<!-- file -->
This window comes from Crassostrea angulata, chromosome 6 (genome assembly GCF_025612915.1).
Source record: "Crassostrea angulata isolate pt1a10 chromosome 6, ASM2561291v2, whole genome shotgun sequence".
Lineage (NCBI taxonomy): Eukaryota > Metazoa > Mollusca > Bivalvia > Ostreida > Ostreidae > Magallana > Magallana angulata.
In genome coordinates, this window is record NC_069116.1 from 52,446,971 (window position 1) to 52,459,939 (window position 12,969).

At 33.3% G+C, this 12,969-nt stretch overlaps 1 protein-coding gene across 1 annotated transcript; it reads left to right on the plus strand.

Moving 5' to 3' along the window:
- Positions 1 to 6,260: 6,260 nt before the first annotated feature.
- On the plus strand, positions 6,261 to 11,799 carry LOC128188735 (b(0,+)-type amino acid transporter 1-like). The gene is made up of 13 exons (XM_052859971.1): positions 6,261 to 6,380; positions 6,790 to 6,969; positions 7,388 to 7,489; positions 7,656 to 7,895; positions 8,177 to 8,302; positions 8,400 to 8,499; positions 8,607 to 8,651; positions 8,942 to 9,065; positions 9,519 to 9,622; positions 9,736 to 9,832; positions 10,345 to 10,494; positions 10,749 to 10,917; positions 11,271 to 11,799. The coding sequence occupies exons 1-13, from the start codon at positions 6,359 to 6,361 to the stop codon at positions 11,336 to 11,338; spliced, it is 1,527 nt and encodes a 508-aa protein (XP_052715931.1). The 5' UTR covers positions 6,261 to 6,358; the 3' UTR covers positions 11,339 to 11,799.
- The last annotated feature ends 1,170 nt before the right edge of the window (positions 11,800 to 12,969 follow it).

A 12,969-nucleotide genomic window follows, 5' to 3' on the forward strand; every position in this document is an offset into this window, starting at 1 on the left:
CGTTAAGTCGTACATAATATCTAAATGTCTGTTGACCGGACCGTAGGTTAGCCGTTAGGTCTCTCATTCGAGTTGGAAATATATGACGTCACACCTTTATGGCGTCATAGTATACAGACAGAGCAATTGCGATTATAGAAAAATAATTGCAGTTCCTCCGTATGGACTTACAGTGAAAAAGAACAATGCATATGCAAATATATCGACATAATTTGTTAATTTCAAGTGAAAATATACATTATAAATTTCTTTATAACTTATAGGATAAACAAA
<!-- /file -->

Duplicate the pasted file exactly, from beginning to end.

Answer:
This window comes from Crassostrea angulata, chromosome 6 (genome assembly GCF_025612915.1).
Source record: "Crassostrea angulata isolate pt1a10 chromosome 6, ASM2561291v2, whole genome shotgun sequence".
Lineage (NCBI taxonomy): Eukaryota > Metazoa > Mollusca > Bivalvia > Ostreida > Ostreidae > Magallana > Magallana angulata.
In genome coordinates, this window is record NC_069116.1 from 52,446,971 (window position 1) to 52,459,939 (window position 12,969).

At 33.3% G+C, this 12,969-nt stretch overlaps 1 protein-coding gene across 1 annotated transcript; it reads left to right on the plus strand.

Moving 5' to 3' along the window:
- Positions 1 to 6,260: 6,260 nt before the first annotated feature.
- On the plus strand, positions 6,261 to 11,799 carry LOC128188735 (b(0,+)-type amino acid transporter 1-like). The gene is made up of 13 exons (XM_052859971.1): positions 6,261 to 6,380; positions 6,790 to 6,969; positions 7,388 to 7,489; positions 7,656 to 7,895; positions 8,177 to 8,302; positions 8,400 to 8,499; positions 8,607 to 8,651; positions 8,942 to 9,065; positions 9,519 to 9,622; positions 9,736 to 9,832; positions 10,345 to 10,494; positions 10,749 to 10,917; positions 11,271 to 11,799. The coding sequence occupies exons 1-13, from the start codon at positions 6,359 to 6,361 to the stop codon at positions 11,336 to 11,338; spliced, it is 1,527 nt and encodes a 508-aa protein (XP_052715931.1). The 5' UTR covers positions 6,261 to 6,358; the 3' UTR covers positions 11,339 to 11,799.
- The last annotated feature ends 1,170 nt before the right edge of the window (positions 11,800 to 12,969 follow it).

A 12,969-nucleotide genomic window follows, 5' to 3' on the forward strand; every position in this document is an offset into this window, starting at 1 on the left:
CGTTAAGTCGTACATAATATCTAAATGTCTGTTGACCGGACCGTAGGTTAGCCGTTAGGTCTCTCATTCGAGTTGGAAATATATGACGTCACACCTTTATGGCGTCATAGTATACAGACAGAGCAATTGCGATTATAGAAAAATAATTGCAGTTCCTCCGTATGGACTTACAGTGAAAAAGAACAATGCATATGCAAATATATCGACATAATTTGTTAATTTCAAGTGAAAATATACATTATAAATTTCTTTATAACTTATAGGATAAACAAA